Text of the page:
For circuit breakers at the battery (for me, one for the brakes and one for the charge line) I used in-line fuse holders that can accommodate bladed circuit breakers that plug in the same way a fuse does. I carry a couple of fuses to plug in there, just in case the circuit breaker fails. I got all this at the local NAPA.

Good luck. Fun project!

Parker
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Old 07-09-2009, 08:36 PM   #5
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ok so at the 7 blade on the truck side i run the ground to truck frame. and on the trailer end i run the ground frm the battery to the frame of the trailer. Using the 8 ga on all the connections. i dont need to run a ground wire from the trailer side of the 7 blade to the battery correct? I ordered a hopkins 7 blade that a 4 flat plugs into. but still has the other leads coming off of it for aux and trailer brake and ground.
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Old 07-10-2009, 10:23 AM   #6
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Unless your tow vehicle has a heavy duty alternator on it you may be wasting your time. With the standard alternator using A/C lights and all that stuff its already handling about all it can stand. Even the heavy duty is more money than its worth. I had one on a truck TV and it still worked itself to death trying to keep up. Your money would probably be better spent getting solar
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Old 07-13-2009, 10:46 PM   #7
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OK i started my charge line today. i went with 8 ga. i know its on the light side but i just didn't want to wrestle in the 6 ga at this time. My question is, Is there going to be a big difference in the amount of charge if i install an isolator or is it about the same as just running from the + side of the tug battery?

I don't have a fridge so when the trailer is in tow it draws no power, so I'm hoping ill get some topping off of the battery. The battery also only powers 2 led (from superbright) and one fluorescent light.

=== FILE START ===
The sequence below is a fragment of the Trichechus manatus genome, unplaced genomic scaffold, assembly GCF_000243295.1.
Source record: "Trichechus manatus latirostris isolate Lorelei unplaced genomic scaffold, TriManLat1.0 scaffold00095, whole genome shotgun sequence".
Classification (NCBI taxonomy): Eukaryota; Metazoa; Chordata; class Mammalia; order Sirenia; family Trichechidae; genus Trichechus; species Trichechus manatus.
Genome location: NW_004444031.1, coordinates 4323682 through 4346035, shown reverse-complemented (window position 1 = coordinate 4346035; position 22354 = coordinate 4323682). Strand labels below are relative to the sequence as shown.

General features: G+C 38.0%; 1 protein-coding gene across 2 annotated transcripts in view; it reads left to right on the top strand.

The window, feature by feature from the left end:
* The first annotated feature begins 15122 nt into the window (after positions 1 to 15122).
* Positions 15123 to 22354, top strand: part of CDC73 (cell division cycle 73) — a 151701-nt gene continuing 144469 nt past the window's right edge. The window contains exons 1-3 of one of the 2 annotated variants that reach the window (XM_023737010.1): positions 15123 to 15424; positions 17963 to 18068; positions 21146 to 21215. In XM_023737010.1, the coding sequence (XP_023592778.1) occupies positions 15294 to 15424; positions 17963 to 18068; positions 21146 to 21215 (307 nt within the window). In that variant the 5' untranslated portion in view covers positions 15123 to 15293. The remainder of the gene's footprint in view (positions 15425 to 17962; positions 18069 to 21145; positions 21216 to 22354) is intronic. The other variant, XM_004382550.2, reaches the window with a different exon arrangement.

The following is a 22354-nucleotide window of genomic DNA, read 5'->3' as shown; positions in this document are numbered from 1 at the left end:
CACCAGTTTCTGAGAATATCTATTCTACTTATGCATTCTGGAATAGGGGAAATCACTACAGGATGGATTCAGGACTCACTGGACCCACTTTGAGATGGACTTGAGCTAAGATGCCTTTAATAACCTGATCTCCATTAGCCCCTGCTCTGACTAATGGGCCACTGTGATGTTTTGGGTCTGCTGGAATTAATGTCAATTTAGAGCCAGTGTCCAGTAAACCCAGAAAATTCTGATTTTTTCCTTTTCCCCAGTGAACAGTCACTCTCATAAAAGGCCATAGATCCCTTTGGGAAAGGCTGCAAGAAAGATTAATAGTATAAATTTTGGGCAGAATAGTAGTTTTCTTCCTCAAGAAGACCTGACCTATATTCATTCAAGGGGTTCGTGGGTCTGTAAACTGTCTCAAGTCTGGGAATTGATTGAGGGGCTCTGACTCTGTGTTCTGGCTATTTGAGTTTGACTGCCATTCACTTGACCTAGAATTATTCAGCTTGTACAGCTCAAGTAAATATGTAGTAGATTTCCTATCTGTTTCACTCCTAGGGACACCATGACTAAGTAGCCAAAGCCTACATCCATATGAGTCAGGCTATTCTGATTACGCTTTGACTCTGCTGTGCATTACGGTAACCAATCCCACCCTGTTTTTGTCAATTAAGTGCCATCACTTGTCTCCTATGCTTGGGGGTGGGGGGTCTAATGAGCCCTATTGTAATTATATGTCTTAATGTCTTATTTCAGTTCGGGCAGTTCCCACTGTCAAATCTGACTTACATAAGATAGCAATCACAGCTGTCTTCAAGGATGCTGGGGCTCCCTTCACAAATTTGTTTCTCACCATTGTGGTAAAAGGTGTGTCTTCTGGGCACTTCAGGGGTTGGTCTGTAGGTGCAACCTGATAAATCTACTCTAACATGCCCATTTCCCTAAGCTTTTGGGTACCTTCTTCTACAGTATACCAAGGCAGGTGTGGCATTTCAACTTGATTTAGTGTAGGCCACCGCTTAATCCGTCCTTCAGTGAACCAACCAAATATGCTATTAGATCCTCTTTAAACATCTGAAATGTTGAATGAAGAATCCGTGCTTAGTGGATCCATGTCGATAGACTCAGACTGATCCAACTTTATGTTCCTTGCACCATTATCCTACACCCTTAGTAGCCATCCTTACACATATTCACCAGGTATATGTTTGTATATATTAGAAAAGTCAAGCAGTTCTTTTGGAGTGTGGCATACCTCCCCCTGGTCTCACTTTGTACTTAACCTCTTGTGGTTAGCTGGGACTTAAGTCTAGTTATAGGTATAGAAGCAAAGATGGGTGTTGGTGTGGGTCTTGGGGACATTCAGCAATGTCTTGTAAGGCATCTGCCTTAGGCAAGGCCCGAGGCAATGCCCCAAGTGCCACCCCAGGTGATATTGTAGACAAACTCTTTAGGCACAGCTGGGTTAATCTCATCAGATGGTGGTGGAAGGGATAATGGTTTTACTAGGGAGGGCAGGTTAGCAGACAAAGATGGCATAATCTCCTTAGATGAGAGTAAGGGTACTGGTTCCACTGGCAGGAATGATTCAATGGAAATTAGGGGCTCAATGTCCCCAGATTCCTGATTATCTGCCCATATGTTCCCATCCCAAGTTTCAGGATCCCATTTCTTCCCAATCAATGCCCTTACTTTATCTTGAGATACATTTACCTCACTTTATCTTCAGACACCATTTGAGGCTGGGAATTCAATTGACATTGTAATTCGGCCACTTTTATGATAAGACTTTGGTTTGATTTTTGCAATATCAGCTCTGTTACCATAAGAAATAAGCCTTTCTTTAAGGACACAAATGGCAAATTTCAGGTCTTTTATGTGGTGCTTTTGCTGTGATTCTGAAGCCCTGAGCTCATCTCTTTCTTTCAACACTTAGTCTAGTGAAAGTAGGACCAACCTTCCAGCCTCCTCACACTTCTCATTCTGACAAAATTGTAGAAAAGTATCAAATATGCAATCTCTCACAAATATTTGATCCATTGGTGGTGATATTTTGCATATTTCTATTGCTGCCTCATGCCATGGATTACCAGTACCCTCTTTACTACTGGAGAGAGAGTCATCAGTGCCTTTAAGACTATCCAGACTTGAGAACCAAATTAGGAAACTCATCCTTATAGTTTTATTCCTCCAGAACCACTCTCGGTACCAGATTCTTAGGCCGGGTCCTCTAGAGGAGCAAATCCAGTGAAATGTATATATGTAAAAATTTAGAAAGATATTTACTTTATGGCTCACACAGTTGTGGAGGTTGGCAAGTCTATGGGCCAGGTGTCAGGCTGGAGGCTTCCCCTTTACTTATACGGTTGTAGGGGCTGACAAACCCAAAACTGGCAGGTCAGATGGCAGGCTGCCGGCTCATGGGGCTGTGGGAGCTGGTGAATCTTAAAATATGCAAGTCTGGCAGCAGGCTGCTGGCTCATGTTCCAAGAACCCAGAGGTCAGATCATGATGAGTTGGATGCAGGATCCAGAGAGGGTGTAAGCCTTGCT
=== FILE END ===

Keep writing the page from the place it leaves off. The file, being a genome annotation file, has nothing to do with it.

thanks, curt
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Old 07-14-2009, 09:13 PM   #8
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on a 4 hour tow, I can almost completely restore my AGM battery, from a weekends use.
How do I know this ?
I have a link 10 monitor on the battery that reads total usage from the battery, and total charge restored.
when parked, I use a battery water pump, lights and; if cold a furnace, but the furnace will kill the battery if left on overnight, the fan on the furnace really draws a lot.
My fridge does not require power to run.
I do not have an isolater, but I do have a #10 ground from the battery - to the 7 pin on the tow, and a #10 ground from the 7 pin on the tongue to the battery, a #10 + from the battery + through a 30 amp fuse to the 7 pin on the tow, and a #10 + from the 7 pin on the tongue to the battery
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Old 07-14-2009, 10:50 PM   #9
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Just for your information, in house wiring, per the Cdn Electrical Code (that's more stringent than any auto requirements) , #10 is good for 30Amp. If you protect the wire with a 30amp breaker, you will never have any heating problems, but will be able to push 30Amps to the battery, for charging. Also, in general, any vehicle equipped with A/C will have the heaviest alternator available for said vehicle. The heaviest drain will be when A/C is on, and fan is on Hi, any other setting will give you plenty of power to play with. The charge voltage is also, in general, slightly higher than optimal for deep cycle batteries, but will not cause any problems unless your vehicle runs for weeks on end. You should equip your vehicle with an isolation relay that is only operated with key on, to prevent draining of the vehicle battery, when parked. Otherwise, 'Hello,AAA?'. Diode isolators are not the best, because they introduce a constant voltage drop between the alternator and both batteries. Look under post 'Battery ignorance' (this forum) for a link to a wealth of info on 12v systems.